Eugene Lyon in The Enterprise of Florida states that it is important not to ignore the “private side” of the Spanish conquest of the New World. Despite Lyon’s admonition, the personal aspect of the attempted spiritual conquest of La Florida by the Society of Jesus between 1566 and 1572, particularly its relation to the failure of the apostolic enterprise, remains somewhat neglected. The central hypothesis of this study is that the human frailties of Juan Baptista de Segura, the superior of the Jesuit undertaking, played a major role in an evangelical disaster. Segura, a fascinating idealist, after experiencing frustrating failures among the natives of modern South Florida, coastal Georgia, and South Carolina, led seven men to their deaths in the Virginia wilderness, while engaged in a quixotic quest for souls. In taking this action, Father Baptista was responding to a lifetime of recurrent personal pressures. That is, Segura’s superiors, especially Father General Francis Borgia, consistently misjudged his leadership abilities. The result was a botched venture in Florida, which nevertheless provided valuable experience for the order’s subsequent endeavors in Spain’s overseas possessions.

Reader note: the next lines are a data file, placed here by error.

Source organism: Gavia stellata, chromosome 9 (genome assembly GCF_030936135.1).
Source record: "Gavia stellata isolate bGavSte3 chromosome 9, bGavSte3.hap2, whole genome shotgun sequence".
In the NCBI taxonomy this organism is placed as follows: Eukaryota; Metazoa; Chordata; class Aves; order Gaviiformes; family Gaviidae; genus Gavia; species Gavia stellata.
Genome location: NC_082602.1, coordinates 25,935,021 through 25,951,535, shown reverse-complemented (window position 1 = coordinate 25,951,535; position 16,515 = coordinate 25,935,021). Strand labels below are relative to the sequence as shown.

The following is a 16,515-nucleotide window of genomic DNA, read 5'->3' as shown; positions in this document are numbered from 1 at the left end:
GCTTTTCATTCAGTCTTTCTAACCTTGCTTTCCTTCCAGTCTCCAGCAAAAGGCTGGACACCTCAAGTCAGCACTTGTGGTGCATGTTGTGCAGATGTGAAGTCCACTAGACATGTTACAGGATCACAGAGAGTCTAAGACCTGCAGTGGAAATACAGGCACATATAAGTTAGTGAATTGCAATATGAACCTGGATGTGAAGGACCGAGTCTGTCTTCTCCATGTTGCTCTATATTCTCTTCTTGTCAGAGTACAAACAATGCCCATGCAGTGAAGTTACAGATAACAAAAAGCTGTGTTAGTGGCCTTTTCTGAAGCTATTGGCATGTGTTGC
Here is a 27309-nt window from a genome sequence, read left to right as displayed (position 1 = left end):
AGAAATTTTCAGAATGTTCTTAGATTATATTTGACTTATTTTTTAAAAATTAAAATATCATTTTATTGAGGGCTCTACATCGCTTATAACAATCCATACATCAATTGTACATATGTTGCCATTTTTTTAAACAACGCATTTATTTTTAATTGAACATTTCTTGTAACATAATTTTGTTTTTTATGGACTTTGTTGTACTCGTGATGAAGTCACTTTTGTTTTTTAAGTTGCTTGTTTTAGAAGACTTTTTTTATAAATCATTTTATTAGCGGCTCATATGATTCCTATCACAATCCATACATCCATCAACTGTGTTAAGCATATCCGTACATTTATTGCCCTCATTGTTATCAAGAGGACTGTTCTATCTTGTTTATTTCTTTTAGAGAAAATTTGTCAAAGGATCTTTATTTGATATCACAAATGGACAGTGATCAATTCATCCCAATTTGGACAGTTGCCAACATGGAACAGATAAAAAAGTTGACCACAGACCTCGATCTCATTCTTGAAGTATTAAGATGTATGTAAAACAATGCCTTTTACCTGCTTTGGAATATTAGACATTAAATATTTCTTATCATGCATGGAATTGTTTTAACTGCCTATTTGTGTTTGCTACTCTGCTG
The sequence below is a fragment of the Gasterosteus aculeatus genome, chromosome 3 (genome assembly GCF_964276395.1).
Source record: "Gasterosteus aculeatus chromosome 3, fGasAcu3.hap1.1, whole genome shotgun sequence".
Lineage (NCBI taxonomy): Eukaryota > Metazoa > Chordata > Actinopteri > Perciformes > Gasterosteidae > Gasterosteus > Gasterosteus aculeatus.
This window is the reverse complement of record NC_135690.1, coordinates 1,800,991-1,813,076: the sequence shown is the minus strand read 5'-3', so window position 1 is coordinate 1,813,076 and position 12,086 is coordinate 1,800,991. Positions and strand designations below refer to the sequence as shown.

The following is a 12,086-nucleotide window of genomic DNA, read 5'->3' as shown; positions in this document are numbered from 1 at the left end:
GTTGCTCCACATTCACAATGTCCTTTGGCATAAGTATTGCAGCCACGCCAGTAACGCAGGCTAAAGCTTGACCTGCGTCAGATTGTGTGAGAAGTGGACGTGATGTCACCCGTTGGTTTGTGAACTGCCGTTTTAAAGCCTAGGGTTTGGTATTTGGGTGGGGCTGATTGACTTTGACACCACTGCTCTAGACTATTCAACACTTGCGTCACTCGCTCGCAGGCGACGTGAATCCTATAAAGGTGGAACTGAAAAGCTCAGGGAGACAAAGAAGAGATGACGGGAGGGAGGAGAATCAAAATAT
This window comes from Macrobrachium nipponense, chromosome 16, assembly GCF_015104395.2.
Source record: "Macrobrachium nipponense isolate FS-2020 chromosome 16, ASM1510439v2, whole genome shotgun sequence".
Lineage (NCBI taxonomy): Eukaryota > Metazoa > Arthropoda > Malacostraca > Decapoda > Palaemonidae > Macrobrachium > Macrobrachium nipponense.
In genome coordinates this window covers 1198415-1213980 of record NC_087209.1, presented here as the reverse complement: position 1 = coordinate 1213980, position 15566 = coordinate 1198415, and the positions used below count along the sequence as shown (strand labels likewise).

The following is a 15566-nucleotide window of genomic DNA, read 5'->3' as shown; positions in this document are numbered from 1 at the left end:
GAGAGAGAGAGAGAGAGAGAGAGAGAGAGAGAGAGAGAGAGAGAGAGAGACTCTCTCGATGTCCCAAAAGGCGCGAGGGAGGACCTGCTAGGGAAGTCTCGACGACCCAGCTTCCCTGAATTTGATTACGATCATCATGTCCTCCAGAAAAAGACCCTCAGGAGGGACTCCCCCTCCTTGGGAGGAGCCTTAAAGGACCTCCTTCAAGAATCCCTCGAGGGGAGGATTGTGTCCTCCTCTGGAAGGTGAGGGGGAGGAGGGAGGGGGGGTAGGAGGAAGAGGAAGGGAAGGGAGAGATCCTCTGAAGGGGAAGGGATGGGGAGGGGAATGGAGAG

Marotti, Jr., Frank
"Juan Baptista de Segura and the Failure of the Florida Jesuit Mission, 1566-1572,"
Florida Historical Quarterly: Vol. 63
, Article 3.
Available at: https://stars.library.ucf.edu/fhq/vol63/iss3/3